In 2004, civilization came to an icy end in The Day After Tomorrow. The big-budget disaster flick (it cost $125 million to make) was directed by a Hollywood director who had a string of blockbuster hits. It featured several well-known actors and introduced the scary concept of abrupt climate change to large, captive audiences. The movie was heavily promoted. Global warming had finally penetrated popular culture, it seemed.


As it turned out, The Day After Tomorrow was a critical flop (there, was, however, much debate on its plausibility) but still grossed half a billion dollars worldwide. At the time, I saw the movie at a screening before its release, and interviewed a few climate experts and media scholars for an article in Audubon magazine. Here was my conclusion:

The mere fact that Hollywood is trying to parlay anxiety into profits may be proof enough that the issue [climate change] has entered the consciousness of mainstream society. “This movie seems to be coming at a time of rising concern about global warming,” says Martin Kaplan, a media analyst at the University of Southern California’s Annenberg School of Communication. “All movies are products of their time. This one plays into our jitters.”

Well, those jitters ebbed not long after An Inconvenient Truth won an Oscar for best documentary of 2006. Two years after that, the likelihood of a global meltdown suddenly seemed all too real — but it was economic in nature, and that gave an awful lot of people a very real case of the jitters. It also made them pay much more attention to their wallets than to the climate.

But after flirting with (and surviving) a near financial collapse, our collective attention is turning once again to weather — and, by extension, to climate change. It started a year ago, and has continued (at least in the U.S.) all the way through an unseasonably warm winter and a freakish March heat wave in parts of the country. What to make of this is another matter, though some are chalking it up to global warming.

This renewed focus on weather comes just as scientists are issuing fresh warnings of irreversible climate change. (Readers with a vague feeling of déjà vu should see here and here.) Several years ago, a good many thought it still possible to head off this collision course with rising greenhouses, but those prospects crashed in Copenhagen and Washington, D.C. Now the shale gas revolution threatens to extinguish whatever flickering hopes might have remained.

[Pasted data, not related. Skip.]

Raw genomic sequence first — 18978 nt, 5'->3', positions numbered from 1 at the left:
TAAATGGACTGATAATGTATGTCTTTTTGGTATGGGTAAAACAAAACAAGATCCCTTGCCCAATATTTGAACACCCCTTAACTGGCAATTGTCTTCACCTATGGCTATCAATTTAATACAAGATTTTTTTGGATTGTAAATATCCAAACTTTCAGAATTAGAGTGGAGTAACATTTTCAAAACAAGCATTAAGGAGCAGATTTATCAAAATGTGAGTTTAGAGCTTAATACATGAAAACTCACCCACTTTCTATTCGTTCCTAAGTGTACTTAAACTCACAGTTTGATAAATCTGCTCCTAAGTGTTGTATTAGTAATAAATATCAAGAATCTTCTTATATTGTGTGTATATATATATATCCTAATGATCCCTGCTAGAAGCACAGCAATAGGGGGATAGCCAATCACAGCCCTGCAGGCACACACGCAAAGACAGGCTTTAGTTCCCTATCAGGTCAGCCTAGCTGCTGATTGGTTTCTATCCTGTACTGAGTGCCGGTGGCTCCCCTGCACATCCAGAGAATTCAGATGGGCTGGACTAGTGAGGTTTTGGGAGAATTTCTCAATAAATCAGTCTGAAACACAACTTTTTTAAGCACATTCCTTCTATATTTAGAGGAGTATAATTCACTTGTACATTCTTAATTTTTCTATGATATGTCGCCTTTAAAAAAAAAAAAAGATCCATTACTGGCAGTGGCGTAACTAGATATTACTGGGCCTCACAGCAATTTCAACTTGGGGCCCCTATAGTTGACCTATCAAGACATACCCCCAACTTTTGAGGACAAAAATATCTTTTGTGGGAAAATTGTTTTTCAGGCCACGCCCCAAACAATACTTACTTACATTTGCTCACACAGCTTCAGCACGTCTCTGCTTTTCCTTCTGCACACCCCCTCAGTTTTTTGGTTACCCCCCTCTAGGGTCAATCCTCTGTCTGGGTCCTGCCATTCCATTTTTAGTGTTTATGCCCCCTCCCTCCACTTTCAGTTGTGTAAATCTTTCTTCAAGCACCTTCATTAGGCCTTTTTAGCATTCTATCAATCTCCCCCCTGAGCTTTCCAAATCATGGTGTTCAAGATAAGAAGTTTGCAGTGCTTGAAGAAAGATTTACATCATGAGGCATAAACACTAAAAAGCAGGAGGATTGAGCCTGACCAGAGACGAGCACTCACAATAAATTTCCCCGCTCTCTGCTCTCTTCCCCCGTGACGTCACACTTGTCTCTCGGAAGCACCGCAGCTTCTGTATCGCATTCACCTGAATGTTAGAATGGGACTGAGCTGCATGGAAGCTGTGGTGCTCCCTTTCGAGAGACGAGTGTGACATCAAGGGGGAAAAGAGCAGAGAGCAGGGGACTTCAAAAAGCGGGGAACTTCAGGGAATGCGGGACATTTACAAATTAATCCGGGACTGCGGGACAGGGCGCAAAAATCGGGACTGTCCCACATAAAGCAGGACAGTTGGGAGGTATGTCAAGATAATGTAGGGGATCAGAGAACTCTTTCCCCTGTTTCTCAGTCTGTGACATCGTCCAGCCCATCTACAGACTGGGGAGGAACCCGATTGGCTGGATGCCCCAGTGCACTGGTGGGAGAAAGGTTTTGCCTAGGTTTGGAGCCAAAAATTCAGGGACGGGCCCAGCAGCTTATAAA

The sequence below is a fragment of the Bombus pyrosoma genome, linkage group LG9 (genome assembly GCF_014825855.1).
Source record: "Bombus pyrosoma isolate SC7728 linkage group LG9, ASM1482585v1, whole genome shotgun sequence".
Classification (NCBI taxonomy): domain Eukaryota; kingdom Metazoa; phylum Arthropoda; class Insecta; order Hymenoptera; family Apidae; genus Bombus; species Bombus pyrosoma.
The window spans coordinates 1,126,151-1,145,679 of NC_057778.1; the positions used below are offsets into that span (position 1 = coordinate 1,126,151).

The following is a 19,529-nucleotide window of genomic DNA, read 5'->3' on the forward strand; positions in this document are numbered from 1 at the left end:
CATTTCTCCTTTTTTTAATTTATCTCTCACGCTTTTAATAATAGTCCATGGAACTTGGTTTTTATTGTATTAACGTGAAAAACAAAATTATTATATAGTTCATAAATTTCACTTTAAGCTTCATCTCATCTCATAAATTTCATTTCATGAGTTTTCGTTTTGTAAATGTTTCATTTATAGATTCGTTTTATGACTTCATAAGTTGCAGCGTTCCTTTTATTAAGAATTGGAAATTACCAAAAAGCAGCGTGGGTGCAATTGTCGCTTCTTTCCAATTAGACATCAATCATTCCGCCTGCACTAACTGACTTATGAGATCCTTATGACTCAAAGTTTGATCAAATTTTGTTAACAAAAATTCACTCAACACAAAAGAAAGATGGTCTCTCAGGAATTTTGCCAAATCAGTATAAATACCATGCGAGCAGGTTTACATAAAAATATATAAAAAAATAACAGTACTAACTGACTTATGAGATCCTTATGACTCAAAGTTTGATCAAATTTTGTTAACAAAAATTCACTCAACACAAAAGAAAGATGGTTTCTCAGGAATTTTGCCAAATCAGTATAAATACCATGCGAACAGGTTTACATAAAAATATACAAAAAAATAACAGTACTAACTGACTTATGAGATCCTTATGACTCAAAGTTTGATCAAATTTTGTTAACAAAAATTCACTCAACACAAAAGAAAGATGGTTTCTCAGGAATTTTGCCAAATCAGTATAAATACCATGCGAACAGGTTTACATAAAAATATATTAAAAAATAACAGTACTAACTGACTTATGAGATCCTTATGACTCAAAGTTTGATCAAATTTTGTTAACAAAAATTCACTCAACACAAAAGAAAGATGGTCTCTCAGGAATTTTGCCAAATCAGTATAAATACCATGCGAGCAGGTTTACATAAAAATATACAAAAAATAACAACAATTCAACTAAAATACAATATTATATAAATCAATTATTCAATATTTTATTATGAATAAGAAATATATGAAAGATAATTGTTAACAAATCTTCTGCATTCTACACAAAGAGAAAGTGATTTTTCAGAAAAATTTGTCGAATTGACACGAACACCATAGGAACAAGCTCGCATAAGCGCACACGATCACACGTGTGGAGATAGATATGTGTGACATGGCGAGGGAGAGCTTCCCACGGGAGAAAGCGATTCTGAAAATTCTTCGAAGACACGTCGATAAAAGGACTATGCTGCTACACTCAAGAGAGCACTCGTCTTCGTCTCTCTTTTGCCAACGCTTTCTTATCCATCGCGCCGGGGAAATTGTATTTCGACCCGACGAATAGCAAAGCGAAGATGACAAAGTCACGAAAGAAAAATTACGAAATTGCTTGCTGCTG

Coincidentally or not, all this dispiriting news on the climate front in recent years has dovetailed with a new doomsday zeitgeist in cinema and literature. Last week, two movies about the end of the world hit theaters. One — The Hunger Gamesbroke box office records. For the uninitiated, The Hunger Games is based on the wildly popular young adult trilogy. (Slate recently explored the trending theme of environmental catastrophe in teen fiction.) Numerous commentators have noted the climate change subtext to The Hunger Games.

The other movie that opened last Friday — 4:44 Last Day on Earth — has a more overt climate doom theme. The premise is aptly described in this USA Today Review:

Set almost entirely in a New York apartment, [Last Day on] Earth posits that the ozone is evaporating faster than anyone imagined. And at 4:44 a.m. (Eastern Time) the planet will go up in a cloud of dust. Dafoe plays Cisco, an actor who shares his hipster home with his painter girlfriend Skye (Leigh).

Yes, those are their near-techno names, part of [director Abel] Ferrara’s screed against modernity’s march. Characters argue over cellphones, bicker on Skype and nearly whale on each other with laptops.

Intrigued, I recently watched the movie in a Manhattan theater, then tweeted it as “Last Tango in Paris meets the apocalypse.”

As the USA Today reviewer wrote, Ferrara “doesn’t give his protagonists room to do much beyond have arguments and sex (though the intimacy is shot well).”

And when the main characters are not having sex or arguing, the we-brought-the-end-of-the-world-on-ourselves message is conveyed in didactic fashion. One commentator notes:

Ferrara, in part, wants his film to be a warning, a call to action aimed at mankind to help our deteriorating planet. The TV in Cisco and Skye’s apartment acts as the director’s voice, serving up a constant stream of “we warned you” interviews from the likes of the Dalai Lama and even Mr. [Al] Gore himself.

When it comes to movies about climate change, it seems that the choice is between disaster porn, which is what some critics labeled The Day After Tomorrow, and soft porn, which is what Last Day on Earth serves up between guilt-tripping admonishments.

Meanwhile, the National Geographic channel has a new dystopian show called “Doomsday Preppers,” which “explores the lives of otherwise ordinary Americans who are preparing for the end of the world as we know it.” I once thought that the most ardent believers in an imminent apocalypse were conspiracy types, the rapture crowd , and the flakiest new agers,  But when doomsday gets its own cable TV show from an illustrious media brand, you have to wonder: What, indeed, is the world coming to?

Keith Kloor is a New York City-based freelance journalist who writes often about the environment and climate change.